dW = F dl
The total work done in stretching the wire from 0 to l is
W = $$\int_{0}^{l} \mathrm{~F} d l$$ … (1)
From Young’s modulus of elasticity,
Y = $$\frac { F }{ A }$$ x $$\frac { L }{ l }$$ ⇒ F = $$\frac { YAl }{ L }$$ … (2)
Substituting equation (2) in equation (1), we get
W = $$\int_{0}^{l} \frac{\mathrm{YAl}}{\mathrm{L}} d l$$
Since l is the dummy variable in the integration, we can change l to l’ (not in limits), therefore

Question 4.
Derive an equation for the total pressure at a depth ‘h’ below the liquid surface.
Let us consider a water sample of a cross-sectional area in the form of a cylinder. Let h1 and h2 be the depths from the air-water interface to level 1 and level 2 of the cylinder, respectively as shown in Figure (a). Let F1 be the force acting downwards on level 1 and F2 be the force acting upwards on level 2, such that, F1 = P1 A and F2 = P2 A Let the mass of the sample to be m and under equilibrium condition, the total upward force (F2) is balanced by the total downward force (F1 + mg), otherwise, the gravitational force will act downward which is being exactly balanced by the difference between the force F2 – F1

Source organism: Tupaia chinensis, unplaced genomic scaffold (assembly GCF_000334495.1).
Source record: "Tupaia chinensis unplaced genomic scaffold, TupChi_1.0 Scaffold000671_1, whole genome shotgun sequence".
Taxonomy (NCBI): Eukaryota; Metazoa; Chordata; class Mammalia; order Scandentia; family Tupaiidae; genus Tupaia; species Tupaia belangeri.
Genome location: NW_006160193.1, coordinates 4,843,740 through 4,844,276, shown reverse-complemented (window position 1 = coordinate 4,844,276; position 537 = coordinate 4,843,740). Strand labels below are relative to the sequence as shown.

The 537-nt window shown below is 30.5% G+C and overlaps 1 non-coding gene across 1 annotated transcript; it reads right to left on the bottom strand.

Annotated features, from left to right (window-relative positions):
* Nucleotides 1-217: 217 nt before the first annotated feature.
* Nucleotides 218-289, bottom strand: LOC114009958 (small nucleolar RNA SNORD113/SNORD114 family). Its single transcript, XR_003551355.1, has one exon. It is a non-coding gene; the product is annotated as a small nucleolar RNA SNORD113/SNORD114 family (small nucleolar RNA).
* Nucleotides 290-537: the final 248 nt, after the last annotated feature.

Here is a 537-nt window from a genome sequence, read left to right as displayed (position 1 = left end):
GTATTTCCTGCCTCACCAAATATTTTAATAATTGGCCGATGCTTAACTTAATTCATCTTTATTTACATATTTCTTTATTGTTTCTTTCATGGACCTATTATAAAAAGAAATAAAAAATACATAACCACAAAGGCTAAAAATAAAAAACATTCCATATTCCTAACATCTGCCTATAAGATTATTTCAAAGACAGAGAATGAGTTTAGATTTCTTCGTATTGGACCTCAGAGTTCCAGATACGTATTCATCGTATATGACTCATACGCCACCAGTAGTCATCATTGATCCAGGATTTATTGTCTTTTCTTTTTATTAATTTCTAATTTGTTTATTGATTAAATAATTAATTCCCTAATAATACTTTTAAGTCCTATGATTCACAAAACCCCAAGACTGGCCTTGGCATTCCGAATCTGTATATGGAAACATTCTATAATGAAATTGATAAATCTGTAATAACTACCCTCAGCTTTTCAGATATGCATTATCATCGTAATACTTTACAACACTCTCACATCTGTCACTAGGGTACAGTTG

F2 – F1 = mg = FG … (1)
Where m is the mass of the water available in the sample element. Let p be the density of the water then, the mass of water available in the sample element is
m = ρV = ρA(h2 – h1])
V= A (h2 – h1)

A sample of water with base area A in a static fluid with its forces in equilibrium
Hence, gravitational force,
FG = ρA(h2 – h1)g
On substituting the value of W in equation (1)
F2 = F1 + mg